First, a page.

The coverage of each faunal group between years was remarkably constant, with no significant changes at the sub-decadal and decadal temporal scales (Figures 2C–E; Table 3). Although not significantly different, variability was observed, with several notable peaks or dips in coverage. Of the five edifices, ABE2C experienced the largest changes in coverage, with relatively less A. spp. in 2006 and more I. nautilei but less B. septemdierum in 2009. The peaks in coverage of the already dominant I. nautilei on ABE1C in 2016 and ABE2C in 2009 support the hypothesis that I. nautilei outcompetes A. spp. for new habitat when both are already locally established (Sen et al., 2014). In addition, there were no changes in the presence of anhydrite-hosted megafauna on any edifice between years (a sparse community dominated by higher trophic level palm worms, scale worms, and shrimps; Sen et al., 2013). Our results indicate stability in the composition and coverage of the foundation species on Lau Basin edifices that is contrary to time-series studies at vents of similar medium-spreading rates (e.g., Rose Garden on the Galapagos Ridge, 63 mm·year−1; Hessler et al., 1988; Beaulieu, 2015). Comparable levels of decadal-scale stability have only been previously described for slow-spreading sites on the Mid-Atlantic Ridge (Eiffel Tower and TAG mound, 20 and 24 mm·year−1; Copley et al., 2007; Cuvelier et al., 2011; Beaulieu, 2015). Increasing the frequency of disturbances to hydrothermal vent habitats through mining activities has the potential to change the ecological balance (e.g., favorable conditions for “weedy” r-selected species, rather than long-lived K-selected species) and cause vent-endemic species extinctions and unforeseeable changes in ecosystem structure and function (Van Dover, 2014; Levin et al., 2016).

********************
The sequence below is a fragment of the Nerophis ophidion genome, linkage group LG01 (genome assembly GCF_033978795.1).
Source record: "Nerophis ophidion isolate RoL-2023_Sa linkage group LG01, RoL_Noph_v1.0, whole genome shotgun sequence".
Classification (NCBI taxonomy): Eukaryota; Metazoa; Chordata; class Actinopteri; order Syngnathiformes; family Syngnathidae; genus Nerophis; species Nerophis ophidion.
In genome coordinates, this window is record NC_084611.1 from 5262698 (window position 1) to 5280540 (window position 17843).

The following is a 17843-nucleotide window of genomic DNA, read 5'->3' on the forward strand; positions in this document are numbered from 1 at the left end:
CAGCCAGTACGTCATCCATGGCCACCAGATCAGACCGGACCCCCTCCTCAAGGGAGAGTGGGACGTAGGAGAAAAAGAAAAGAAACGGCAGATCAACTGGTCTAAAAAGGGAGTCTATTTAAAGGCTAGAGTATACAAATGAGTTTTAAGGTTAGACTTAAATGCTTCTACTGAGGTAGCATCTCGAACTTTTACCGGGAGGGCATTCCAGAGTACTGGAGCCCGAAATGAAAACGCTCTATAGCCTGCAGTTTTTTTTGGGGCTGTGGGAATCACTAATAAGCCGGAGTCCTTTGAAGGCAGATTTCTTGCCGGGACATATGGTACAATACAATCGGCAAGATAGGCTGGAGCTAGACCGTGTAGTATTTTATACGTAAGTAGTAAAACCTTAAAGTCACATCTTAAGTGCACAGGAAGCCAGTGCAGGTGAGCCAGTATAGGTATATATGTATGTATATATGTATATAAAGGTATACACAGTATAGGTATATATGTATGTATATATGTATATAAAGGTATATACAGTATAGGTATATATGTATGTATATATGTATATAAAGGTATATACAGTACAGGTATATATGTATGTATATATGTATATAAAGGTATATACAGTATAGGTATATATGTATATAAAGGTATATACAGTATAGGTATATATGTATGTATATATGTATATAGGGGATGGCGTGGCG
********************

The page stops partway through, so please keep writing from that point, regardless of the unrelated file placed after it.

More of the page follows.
Table 3. The statistical results for repeated measures of chemoautotrophic bacteria-containing invertebrate coverage on the edifices (n = 5): Friedman tests for all years combined and three sets of paired tests (paired t-test by default or “w” for Wilcoxon signed-rank test).
Since it is unknown when they were established, we are limited in reporting only that these assemblages have persisted for at least 10-years on each edifice, although it is likely they have inhabited them for longer. There is no evidence of the community succession expected to occur following an increase or decrease in vent activity (i.e., a nascent or cessation event) described by Sen et al. (2014). Because of adverse weather during the 2016 expedition, we were unable to re-survey long-term study sites in the Kilo Moana or Mariner vent fields. This is particularly unfortunate because Kilo Moana may be experiencing waning hydrothermal activity (Sen et al., 2014), providing an opportunity to document the rate of a natural disturbance and succession event.